"Running an [accountable care organization] is much harder than it looks," Leonard Schaeffer, founding chairman and CEO of WellPoint and former Medicare and Medicaid administrator, said Thursday at the ACO Summit in the District of Columbia.
During his time at Group Health Cooperative in Seattle, Schaeffer (pictured), now a senior advisor at TPG Capital, learned several lessons about ACO implementation. First, organizations need cultural alignment among the people delivering the care as well those receiving it. At Group Health, an integrated healthcare systems, such alignment already existed, Schaeffer noted.
Another ACO necessity is a data analysis and gathering capability. Just having the data won't do much to control cost and quality. "You need to translate it into data for decision-making, make decisions and enforce those decisions," Schaeffer said. Physician leaders and managers can enforce accountable care decisions by helping colleagues understand their obligation is to the patient and to do the service that is lower in cost and equal quality.
Even with data analytics to justify and enforce high-quality, low-cost decisions, ACO implementation won't be easy because organizations are dealing with a flawed law, Schaeffer noted. The Affordable Care Act's three big flaws include retroactive assignment of members, insufficient financial incentives to take required risks and the continuation of fee-for-service reimbursement. The likelihood of ACOs succeeding depends on how quickly the industry can move away from FFS to global payments.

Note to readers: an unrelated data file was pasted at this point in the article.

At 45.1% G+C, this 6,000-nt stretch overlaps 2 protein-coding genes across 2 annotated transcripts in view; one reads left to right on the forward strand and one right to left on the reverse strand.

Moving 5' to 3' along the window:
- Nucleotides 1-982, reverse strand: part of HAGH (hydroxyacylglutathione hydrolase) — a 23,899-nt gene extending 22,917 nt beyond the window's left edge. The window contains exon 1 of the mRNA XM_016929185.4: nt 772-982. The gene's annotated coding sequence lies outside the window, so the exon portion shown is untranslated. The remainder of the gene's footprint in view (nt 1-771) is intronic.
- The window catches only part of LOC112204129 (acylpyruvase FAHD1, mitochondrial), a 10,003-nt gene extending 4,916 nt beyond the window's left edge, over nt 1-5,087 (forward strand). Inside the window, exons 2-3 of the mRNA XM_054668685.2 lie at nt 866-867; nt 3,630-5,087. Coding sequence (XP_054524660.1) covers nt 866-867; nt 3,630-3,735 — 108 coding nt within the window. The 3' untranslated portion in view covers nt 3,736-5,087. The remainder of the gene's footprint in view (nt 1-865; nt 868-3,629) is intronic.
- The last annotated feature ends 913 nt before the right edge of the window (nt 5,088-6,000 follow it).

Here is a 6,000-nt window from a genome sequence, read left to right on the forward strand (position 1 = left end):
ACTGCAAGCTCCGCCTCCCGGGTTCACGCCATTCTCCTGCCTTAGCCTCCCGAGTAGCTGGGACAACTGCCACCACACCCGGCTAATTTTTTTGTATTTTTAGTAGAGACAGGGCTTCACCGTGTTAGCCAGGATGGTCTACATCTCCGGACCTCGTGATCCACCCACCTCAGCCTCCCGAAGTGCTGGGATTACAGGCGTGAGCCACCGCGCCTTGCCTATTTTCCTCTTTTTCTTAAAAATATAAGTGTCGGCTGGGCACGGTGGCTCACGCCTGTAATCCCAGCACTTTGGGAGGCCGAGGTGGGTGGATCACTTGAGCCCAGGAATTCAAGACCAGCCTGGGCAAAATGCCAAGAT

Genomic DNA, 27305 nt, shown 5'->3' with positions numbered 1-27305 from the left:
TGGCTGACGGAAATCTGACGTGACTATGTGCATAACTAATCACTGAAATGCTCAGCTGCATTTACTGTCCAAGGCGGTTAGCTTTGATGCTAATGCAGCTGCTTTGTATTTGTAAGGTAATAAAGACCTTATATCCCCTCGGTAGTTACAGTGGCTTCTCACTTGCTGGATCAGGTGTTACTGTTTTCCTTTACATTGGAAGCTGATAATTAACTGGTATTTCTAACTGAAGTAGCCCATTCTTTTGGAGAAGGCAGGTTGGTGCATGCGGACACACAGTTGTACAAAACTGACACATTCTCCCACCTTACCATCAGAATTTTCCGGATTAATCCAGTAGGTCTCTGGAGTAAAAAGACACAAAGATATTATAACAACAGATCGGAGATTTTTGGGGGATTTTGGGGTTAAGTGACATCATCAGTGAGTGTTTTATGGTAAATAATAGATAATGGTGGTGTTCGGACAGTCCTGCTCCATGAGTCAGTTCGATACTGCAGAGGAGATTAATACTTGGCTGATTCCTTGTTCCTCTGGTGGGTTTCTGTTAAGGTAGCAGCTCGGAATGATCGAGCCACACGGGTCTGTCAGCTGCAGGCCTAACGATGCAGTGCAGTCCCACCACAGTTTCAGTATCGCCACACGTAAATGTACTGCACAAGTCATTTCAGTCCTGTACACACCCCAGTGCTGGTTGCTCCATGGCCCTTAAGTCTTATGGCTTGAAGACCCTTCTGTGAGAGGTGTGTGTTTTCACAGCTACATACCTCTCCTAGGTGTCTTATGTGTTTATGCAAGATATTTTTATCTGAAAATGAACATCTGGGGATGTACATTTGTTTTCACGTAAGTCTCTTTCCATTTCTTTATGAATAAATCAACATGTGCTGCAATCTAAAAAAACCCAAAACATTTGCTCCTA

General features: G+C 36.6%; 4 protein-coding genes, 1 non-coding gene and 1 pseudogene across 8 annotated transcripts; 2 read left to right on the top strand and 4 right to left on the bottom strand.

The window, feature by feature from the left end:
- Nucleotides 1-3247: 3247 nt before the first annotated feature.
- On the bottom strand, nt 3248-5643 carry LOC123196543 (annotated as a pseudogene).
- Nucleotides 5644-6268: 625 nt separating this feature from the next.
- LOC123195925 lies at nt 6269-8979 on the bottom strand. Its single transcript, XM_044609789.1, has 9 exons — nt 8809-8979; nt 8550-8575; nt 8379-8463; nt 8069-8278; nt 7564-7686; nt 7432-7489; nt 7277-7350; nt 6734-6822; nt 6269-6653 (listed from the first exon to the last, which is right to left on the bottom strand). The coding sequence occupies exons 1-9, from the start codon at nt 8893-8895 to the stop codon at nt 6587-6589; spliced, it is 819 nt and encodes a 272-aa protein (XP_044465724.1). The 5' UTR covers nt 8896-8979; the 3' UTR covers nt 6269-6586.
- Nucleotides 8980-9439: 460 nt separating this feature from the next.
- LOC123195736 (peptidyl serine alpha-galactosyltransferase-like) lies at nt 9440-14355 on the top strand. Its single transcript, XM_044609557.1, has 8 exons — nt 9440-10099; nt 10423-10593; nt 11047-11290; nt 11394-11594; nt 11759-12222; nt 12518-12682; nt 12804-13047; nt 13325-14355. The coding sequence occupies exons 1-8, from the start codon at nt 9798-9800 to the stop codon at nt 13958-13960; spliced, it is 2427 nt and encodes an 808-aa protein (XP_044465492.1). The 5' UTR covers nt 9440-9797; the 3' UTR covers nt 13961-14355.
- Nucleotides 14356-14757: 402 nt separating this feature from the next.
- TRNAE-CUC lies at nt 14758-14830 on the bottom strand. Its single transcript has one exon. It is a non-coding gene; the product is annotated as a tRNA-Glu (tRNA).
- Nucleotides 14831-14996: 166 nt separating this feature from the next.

"No matter how much lipstick you put on the fee for service, you still have 'the more you do the more you get paid,'" he told the audience.
The private sector is leading the charge away from fee-for-service, as private companies continue to increase their interest in global payment models. Moreover, their growing interest can make it politically acceptable for the government to get there as well, Schaeffer noted. For instance, private insurers offering plans through the exchanges have found tighter networks to be effective. "If you pick doctors and hospitals well you can get without a doubt higher quality care at a much lower price," Schaeffer said.